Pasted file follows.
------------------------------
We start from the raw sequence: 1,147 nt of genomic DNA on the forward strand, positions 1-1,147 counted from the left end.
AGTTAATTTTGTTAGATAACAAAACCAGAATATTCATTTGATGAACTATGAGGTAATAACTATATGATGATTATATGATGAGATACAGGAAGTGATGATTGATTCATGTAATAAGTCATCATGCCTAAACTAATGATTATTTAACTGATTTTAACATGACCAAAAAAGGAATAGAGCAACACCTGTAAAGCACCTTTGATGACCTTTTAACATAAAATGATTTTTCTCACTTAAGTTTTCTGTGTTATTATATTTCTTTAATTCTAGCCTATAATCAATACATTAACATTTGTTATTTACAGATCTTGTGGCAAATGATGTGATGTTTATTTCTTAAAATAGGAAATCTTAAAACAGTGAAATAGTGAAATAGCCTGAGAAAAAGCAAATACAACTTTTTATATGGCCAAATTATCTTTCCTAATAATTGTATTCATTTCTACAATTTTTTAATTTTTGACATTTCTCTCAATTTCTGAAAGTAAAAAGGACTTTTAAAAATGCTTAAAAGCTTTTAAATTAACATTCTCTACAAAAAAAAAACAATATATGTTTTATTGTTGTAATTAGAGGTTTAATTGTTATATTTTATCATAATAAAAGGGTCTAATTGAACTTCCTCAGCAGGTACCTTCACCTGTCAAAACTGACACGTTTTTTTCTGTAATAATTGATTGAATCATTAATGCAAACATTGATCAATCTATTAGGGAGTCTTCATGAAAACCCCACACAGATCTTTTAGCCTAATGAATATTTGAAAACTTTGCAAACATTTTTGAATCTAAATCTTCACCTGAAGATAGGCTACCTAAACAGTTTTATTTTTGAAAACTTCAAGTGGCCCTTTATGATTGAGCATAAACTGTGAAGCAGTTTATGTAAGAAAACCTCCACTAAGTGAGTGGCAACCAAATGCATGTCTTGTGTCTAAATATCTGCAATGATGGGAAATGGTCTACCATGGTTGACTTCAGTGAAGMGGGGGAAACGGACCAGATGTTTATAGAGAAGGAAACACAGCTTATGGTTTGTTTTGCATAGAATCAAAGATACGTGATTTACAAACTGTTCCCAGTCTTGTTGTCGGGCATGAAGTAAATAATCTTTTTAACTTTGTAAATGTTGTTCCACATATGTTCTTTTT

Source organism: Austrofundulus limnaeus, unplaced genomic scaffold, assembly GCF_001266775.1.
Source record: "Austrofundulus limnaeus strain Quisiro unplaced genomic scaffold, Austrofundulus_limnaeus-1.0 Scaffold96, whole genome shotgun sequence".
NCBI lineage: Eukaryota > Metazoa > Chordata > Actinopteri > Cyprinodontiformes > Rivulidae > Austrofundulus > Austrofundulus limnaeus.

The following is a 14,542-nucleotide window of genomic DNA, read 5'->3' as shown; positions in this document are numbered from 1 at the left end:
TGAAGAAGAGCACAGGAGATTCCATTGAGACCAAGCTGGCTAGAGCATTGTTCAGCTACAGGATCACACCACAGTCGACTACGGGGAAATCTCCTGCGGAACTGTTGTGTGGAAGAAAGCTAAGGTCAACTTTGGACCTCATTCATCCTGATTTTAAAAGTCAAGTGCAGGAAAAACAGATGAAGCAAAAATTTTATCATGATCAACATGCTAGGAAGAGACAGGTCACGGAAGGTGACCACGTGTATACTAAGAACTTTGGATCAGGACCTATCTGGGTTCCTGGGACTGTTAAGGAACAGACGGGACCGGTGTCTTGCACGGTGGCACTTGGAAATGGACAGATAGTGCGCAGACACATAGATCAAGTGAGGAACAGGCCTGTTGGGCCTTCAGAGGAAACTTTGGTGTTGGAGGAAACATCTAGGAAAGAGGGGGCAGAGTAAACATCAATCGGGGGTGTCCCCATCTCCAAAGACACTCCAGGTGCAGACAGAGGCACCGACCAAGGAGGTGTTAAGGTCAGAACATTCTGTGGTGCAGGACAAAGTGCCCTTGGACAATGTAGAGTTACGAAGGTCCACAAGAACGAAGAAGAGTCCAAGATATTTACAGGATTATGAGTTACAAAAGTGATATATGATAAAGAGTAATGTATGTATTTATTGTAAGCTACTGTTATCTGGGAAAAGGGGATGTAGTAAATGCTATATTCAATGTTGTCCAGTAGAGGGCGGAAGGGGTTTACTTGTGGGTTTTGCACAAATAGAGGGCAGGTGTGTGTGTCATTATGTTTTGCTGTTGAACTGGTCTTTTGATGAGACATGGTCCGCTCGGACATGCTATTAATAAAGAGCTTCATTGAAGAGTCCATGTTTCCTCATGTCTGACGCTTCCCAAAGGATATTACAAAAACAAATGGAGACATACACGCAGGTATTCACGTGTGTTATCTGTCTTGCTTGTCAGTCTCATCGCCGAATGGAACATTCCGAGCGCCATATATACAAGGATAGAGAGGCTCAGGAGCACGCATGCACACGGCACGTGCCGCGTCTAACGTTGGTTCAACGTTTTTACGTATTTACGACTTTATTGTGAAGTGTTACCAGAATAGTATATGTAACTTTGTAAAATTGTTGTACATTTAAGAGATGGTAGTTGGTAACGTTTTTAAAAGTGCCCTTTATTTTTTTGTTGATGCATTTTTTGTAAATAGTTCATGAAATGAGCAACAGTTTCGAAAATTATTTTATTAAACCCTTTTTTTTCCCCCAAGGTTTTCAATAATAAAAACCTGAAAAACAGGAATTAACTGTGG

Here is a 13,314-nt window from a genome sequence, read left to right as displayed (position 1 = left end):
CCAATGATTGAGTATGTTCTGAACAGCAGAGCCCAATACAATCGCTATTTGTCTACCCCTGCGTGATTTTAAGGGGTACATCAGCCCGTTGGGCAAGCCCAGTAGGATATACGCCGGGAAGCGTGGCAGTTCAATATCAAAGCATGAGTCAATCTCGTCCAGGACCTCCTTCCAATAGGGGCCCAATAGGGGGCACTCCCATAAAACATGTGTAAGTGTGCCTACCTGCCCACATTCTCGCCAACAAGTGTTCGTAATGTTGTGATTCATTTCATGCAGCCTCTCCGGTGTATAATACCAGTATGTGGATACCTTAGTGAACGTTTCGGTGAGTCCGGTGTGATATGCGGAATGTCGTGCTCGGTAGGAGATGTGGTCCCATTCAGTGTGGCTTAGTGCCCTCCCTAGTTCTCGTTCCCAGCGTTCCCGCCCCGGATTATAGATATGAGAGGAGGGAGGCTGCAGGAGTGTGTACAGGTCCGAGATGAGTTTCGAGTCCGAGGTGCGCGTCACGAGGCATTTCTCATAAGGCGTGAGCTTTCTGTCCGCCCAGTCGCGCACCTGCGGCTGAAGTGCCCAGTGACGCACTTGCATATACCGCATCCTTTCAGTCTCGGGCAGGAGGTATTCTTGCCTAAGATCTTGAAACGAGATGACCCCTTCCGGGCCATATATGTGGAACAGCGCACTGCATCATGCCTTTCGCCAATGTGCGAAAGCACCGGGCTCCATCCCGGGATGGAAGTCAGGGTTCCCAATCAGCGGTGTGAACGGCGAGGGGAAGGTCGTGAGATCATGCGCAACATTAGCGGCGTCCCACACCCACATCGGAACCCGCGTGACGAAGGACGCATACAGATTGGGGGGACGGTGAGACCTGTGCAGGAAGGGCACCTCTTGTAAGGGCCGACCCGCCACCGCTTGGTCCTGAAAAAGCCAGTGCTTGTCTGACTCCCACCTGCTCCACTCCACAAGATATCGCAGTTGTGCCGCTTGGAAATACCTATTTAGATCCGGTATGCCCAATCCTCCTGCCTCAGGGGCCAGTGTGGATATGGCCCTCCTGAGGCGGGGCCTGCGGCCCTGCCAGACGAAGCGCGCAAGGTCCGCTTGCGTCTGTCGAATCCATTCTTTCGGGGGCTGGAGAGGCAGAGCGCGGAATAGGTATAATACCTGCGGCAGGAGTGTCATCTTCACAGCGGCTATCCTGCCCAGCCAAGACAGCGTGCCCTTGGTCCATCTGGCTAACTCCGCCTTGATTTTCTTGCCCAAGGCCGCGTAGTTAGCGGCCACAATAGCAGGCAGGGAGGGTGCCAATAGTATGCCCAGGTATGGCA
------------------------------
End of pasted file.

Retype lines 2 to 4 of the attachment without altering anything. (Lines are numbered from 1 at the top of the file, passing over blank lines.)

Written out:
AGTTAATTTTGTTAGATAACAAAACCAGAATATTCATTTGATGAACTATGAGGTAATAACTATATGATGATTATATGATGAGATACAGGAAGTGATGATTGATTCATGTAATAAGTCATCATGCCTAAACTAATGATTATTTAACTGATTTTAACATGACCAAAAAAGGAATAGAGCAACACCTGTAAAGCACCTTTGATGACCTTTTAACATAAAATGATTTTTCTCACTTAAGTTTTCTGTGTTATTATATTTCTTTAATTCTAGCCTATAATCAATACATTAACATTTGTTATTTACAGATCTTGTGGCAAATGATGTGATGTTTATTTCTTAAAATAGGAAATCTTAAAACAGTGAAATAGTGAAATAGCCTGAGAAAAAGCAAATACAACTTTTTATATGGCCAAATTATCTTTCCTAATAATTGTATTCATTTCTACAATTTTTTAATTTTTGACATTTCTCTCAATTTCTGAAAGTAAAAAGGACTTTTAAAAATGCTTAAAAGCTTTTAAATTAACATTCTCTACAAAAAAAAAACAATATATGTTTTATTGTTGTAATTAGAGGTTTAATTGTTATATTTTATCATAATAAAAGGGTCTAATTGAACTTCCTCAGCAGGTACCTTCACCTGTCAAAACTGACACGTTTTTTTCTGTAATAATTGATTGAATCATTAATGCAAACATTGATCAATCTATTAGGGAGTCTTCATGAAAACCCCACACAGATCTTTTAGCCTAATGAATATTTGAAAACTTTGCAAACATTTTTGAATCTAAATCTTCACCTGAAGATAGGCTACCTAAACAGTTTTATTTTTGAAAACTTCAAGTGGCCCTTTATGATTGAGCATAAACTGTGAAGCAGTTTATGTAAGAAAACCTCCACTAAGTGAGTGGCAACCAAATGCATGTCTTGTGTCTAAATATCTGCAATGATGGGAAATGGTCTACCATGGTTGACTTCAGTGAAGMGGGGGAAACGGACCAGATGTTTATAGAGAAGGAAACACAGCTTATGGTTTGTTTTGCATAGAATCAAAGATACGTGATTTACAAACTGTTCCCAGTCTTGTTGTCGGGCATGAAGTAAATAATCTTTTTAACTTTGTAAATGTTGTTCCACATATGTTCTTTTT

Source organism: Austrofundulus limnaeus, unplaced genomic scaffold, assembly GCF_001266775.1.
Source record: "Austrofundulus limnaeus strain Quisiro unplaced genomic scaffold, Austrofundulus_limnaeus-1.0 Scaffold96, whole genome shotgun sequence".